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Hard work still needed before Kim-Trump summit: US envoy

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US Special Representative for North Korea Stephen Biegun says he was confident progress was being made ahead of the summit between President Donald Trump and Kim Jong Un.

AFP, Seoul :
There was still some hard work to be done ahead of the upcoming summit between US President Donald Trump and North Korean leader Kim Jong Un, a Washington envoy said on Saturday.
Stephen Biegun, the US Special Representative for North Korea, said three days of preparatory talks in Pyongyang that ended Friday had been productive, but more dialogue was needed ahead of the summit scheduled for Vietnam from February 27-28.
Biegun on Saturday briefed South Korean Foreign Minister Kang Kyung-hwa on his Pyongyang visit, also confirming the summit would be held in the Vietnamese capital, Hanoi.
"We have some hard work to do with the DPRK," Biegun told Kang, adding:
"I'm confident that if both sides stay committed we can make real progress here.
"We don't know where it's going to go, but we are in the midst of a conversation  our discussions (with Pyongyang) were productive."
Kang told Biegun that the US had South Korea's "full support" for the summit.
The US State Department said Biegun will meet again with Pyongyang officials ahead of the Trump-Kim talks
Trump earlier announced Hanoi as the venue in a tweet, saying: "I look forward to seeing Chairman Kim & advancing the cause of peace."
At their landmark summit in Singapore last year, the mercurial US and North Korean leaders produced a vaguely worded document in which Kim pledged to work towards "the denuclearization of the Korean peninsula".
But progress has since stalled, with the two sides disagreeing over what that means.
Experts say tangible progress on Pyongyang's nuclear weapons will be needed for the second summit if it is to avoid being dismissed as "reality TV".
On Friday Trump tweeted that North Korea will become a "great Economic Powerhouse" under Kim.
"He may surprise some but he won't surprise me, because I have gotten to know him & fully understand how capable he is," said Trump.  Attention will now be on whether the US team have offered to lift some economic sanctions in return for Pyongyang taking concrete steps toward denuclearisation.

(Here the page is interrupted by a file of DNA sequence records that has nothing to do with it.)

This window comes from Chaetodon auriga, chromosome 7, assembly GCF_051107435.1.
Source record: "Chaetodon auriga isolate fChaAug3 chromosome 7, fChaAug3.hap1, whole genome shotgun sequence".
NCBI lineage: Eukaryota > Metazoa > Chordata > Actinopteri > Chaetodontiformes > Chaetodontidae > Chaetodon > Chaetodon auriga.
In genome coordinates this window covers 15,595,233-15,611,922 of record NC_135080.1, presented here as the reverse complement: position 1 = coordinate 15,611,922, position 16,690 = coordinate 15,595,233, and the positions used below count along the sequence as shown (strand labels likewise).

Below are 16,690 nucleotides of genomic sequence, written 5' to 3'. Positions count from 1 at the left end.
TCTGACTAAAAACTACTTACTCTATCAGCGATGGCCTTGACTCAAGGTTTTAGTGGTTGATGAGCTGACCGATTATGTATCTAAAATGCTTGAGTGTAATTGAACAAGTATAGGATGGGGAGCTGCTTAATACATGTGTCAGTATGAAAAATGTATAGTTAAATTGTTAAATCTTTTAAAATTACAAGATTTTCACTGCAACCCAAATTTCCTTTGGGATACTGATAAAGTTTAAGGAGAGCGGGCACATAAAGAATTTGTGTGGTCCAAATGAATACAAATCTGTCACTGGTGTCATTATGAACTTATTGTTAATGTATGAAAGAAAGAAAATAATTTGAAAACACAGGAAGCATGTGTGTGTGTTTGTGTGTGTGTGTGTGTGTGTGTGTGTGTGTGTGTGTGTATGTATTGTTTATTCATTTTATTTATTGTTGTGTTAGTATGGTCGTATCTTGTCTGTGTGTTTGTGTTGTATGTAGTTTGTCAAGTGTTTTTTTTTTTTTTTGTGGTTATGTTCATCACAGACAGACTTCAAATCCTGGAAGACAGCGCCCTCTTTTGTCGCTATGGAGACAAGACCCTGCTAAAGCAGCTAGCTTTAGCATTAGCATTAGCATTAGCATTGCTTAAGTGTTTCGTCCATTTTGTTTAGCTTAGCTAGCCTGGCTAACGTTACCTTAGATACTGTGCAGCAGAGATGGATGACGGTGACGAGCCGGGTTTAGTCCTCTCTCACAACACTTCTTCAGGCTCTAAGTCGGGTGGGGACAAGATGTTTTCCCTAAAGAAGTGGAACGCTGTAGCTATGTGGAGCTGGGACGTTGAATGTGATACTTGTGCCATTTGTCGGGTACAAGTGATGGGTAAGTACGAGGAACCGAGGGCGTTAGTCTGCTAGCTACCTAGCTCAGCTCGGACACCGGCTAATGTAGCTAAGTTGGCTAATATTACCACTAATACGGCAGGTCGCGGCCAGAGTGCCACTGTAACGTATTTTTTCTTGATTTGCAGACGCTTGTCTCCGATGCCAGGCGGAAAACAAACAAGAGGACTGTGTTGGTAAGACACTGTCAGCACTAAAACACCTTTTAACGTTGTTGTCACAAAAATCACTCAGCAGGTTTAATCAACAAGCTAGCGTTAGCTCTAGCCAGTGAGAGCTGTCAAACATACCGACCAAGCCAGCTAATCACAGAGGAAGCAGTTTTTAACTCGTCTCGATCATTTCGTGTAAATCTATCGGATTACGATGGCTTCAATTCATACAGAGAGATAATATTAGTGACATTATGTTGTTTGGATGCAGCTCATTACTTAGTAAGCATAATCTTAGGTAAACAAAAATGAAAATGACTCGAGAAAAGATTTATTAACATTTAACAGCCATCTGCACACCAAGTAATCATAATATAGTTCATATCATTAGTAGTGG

Discussions on declaring an end to the 1950-53 Korean War could also have been on the table, with Biegun last week saying Trump was "ready to end this war". The three-year conflict ended in an armistice, not a peace treaty, leaving the two Koreas still technically at war, with the US keeping 28,500 troops in the South.
Experts say the most likely scenario in Vietnam is that the concerned parties - North and South Korea, the US, and China - to declare a formal end to the war as a political statement.
At their landmark summit in Singapore last year, the mercurial US and North Korean leaders produced a vaguely worded document in which Kim pledged to work towards "the denuclearisation of the Korean peninsula".
But progress has since stalled, with the two sides disagreeing over what that means.
Experts say tangible progress on Pyongyang's nuclear weapons will be needed for the second summit if it is to avoid being dismissed as "reality TV". On Friday, Trump tweeted that North Korea will become a "great Economic Powerhouse" under Kim.
"He may surprise some but he won't surprise me, because I have gotten to know him and fully understand how capable he is," said Trump.
But Park Won-gon, a professor at South Korea's Handong University, said Trump's remarks may not align with Pyongyang's current agenda.
"What Pyongyang wants now, more than anything, is the lifting of the existing sanctions," Park told AFP. "The idea of being an economic powerhouse may sound too vague and even unrealistic for them at this moment."
North Korea, which holds most of the peninsula's mineral resources, was once wealthier than the South, but decades of mismanagement and the demise of its former paymaster the Soviet Union have left it deeply impoverished.
In 2017, the United Nations Security Council banned the North's main exports - coal and other mineral resources, fisheries and textile products - to cut off its access to hard currency in response to Pyongyang's pursuit of nuclear weapons and ballistic missiles.

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